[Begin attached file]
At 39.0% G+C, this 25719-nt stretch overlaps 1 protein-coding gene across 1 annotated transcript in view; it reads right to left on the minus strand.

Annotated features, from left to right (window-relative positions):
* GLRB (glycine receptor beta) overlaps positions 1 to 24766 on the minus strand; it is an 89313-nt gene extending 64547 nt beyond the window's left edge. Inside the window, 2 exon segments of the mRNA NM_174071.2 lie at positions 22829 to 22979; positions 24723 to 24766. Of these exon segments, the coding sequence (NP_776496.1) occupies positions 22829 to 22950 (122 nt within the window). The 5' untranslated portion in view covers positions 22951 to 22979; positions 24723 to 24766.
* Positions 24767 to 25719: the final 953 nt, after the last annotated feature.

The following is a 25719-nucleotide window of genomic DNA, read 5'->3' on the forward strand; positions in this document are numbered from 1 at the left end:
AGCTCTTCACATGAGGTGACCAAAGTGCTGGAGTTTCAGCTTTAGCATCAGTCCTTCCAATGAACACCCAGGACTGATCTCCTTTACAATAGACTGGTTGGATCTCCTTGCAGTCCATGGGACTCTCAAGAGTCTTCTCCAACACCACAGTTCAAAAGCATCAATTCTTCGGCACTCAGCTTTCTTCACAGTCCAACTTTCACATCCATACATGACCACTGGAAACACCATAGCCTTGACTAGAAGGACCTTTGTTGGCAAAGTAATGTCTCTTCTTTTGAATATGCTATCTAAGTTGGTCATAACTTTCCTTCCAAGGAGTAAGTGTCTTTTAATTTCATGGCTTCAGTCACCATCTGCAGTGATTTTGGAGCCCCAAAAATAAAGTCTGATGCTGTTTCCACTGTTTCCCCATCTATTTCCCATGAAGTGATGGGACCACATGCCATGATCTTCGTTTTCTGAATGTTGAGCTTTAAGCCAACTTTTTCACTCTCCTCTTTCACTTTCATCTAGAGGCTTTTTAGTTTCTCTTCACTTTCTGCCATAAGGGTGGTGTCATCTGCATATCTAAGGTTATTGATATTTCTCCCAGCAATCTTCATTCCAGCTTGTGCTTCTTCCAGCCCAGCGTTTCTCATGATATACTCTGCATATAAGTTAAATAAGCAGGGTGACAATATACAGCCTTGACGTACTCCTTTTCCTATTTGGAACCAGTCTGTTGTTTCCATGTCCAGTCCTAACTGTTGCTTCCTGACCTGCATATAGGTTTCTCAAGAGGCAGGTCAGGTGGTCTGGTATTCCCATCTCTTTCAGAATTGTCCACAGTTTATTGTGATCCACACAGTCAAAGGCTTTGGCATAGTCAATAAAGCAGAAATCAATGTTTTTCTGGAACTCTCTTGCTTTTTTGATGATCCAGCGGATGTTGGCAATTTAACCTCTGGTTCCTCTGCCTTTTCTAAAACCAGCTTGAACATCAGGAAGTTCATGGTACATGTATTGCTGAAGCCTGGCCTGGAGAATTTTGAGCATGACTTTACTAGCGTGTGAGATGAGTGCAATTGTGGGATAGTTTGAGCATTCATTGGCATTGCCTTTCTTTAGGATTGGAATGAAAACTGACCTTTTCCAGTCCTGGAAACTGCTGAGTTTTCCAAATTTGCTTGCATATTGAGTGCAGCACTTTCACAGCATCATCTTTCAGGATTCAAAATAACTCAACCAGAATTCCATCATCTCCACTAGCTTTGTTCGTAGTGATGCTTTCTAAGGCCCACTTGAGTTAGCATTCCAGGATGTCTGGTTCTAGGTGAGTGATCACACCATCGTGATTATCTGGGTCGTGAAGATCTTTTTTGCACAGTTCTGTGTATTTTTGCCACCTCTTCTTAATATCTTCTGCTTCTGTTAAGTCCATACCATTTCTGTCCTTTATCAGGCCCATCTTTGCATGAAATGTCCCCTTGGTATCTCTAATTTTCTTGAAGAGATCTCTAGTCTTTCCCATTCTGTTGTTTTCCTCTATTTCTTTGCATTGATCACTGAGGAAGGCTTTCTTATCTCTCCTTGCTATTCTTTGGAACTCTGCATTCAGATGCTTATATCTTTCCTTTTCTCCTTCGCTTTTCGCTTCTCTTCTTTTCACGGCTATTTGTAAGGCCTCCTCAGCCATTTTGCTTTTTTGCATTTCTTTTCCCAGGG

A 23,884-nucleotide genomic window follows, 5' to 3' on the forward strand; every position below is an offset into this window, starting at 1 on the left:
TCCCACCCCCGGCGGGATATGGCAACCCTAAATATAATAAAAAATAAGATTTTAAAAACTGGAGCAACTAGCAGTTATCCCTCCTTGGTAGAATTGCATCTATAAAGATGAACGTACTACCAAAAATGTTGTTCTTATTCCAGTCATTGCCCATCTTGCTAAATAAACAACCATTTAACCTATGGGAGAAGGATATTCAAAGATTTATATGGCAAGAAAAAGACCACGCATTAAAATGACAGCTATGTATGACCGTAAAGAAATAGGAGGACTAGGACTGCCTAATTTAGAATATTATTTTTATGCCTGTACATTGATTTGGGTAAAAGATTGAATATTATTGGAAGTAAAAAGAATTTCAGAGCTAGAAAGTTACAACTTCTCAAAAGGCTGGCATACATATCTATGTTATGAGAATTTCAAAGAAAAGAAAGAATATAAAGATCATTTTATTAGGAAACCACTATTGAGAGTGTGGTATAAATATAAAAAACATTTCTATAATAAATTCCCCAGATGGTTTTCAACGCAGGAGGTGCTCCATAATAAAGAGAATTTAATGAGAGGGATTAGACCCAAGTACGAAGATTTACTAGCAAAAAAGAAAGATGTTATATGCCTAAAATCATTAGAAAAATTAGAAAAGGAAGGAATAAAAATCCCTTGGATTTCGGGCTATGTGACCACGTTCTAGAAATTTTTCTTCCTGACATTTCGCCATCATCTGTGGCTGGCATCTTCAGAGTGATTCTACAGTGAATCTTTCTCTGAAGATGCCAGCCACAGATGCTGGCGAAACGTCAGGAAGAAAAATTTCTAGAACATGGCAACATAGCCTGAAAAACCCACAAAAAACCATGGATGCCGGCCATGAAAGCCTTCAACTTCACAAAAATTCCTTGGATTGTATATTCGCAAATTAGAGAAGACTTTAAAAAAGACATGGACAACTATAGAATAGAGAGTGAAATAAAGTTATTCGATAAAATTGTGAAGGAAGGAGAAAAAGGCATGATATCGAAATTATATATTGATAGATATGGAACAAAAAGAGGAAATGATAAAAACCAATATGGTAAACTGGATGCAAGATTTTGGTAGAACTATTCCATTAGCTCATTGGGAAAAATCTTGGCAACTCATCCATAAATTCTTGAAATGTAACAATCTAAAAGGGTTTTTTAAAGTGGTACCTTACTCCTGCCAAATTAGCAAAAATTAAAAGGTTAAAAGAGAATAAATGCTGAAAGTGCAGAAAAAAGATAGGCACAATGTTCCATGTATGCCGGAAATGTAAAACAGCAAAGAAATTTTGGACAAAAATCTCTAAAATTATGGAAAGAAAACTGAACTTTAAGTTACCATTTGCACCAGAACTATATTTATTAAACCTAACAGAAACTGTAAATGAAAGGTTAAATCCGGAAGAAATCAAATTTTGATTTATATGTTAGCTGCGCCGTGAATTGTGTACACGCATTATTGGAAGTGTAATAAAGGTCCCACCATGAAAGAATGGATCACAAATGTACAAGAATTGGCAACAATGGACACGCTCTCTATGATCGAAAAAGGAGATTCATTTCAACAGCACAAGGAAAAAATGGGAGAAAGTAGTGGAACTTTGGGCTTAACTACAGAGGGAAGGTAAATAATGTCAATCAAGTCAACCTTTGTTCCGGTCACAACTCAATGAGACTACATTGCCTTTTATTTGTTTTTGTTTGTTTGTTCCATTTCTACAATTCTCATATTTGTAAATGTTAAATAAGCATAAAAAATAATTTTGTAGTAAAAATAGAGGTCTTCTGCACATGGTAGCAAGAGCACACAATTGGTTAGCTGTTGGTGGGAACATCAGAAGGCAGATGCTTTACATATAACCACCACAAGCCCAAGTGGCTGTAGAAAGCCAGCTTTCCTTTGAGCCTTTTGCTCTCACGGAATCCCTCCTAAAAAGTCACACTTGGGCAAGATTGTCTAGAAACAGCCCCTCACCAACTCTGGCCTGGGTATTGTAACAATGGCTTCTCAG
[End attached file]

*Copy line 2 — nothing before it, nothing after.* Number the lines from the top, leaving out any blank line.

Annotated features, from left to right (window-relative positions):